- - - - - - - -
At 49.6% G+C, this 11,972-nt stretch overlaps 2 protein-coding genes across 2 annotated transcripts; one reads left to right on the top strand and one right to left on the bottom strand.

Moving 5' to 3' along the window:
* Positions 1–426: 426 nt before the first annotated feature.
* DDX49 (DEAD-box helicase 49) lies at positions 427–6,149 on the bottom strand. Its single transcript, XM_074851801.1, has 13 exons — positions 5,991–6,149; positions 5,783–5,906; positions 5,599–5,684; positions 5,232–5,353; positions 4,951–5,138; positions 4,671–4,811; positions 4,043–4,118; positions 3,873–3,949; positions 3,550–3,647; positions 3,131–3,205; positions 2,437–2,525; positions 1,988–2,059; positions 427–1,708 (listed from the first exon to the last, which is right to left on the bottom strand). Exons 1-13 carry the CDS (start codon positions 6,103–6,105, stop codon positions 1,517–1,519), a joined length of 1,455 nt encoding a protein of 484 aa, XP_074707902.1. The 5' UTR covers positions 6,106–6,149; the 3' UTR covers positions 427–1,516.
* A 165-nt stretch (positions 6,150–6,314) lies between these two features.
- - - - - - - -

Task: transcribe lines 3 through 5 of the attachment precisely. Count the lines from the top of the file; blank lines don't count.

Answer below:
* Positions 1–426: 426 nt before the first annotated feature.
* DDX49 (DEAD-box helicase 49) lies at positions 427–6,149 on the bottom strand. Its single transcript, XM_074851801.1, has 13 exons — positions 5,991–6,149; positions 5,783–5,906; positions 5,599–5,684; positions 5,232–5,353; positions 4,951–5,138; positions 4,671–4,811; positions 4,043–4,118; positions 3,873–3,949; positions 3,550–3,647; positions 3,131–3,205; positions 2,437–2,525; positions 1,988–2,059; positions 427–1,708 (listed from the first exon to the last, which is right to left on the bottom strand). Exons 1-13 carry the CDS (start codon positions 6,103–6,105, stop codon positions 1,517–1,519), a joined length of 1,455 nt encoding a protein of 484 aa, XP_074707902.1. The 5' UTR covers positions 6,106–6,149; the 3' UTR covers positions 427–1,516.
* A 165-nt stretch (positions 6,150–6,314) lies between these two features.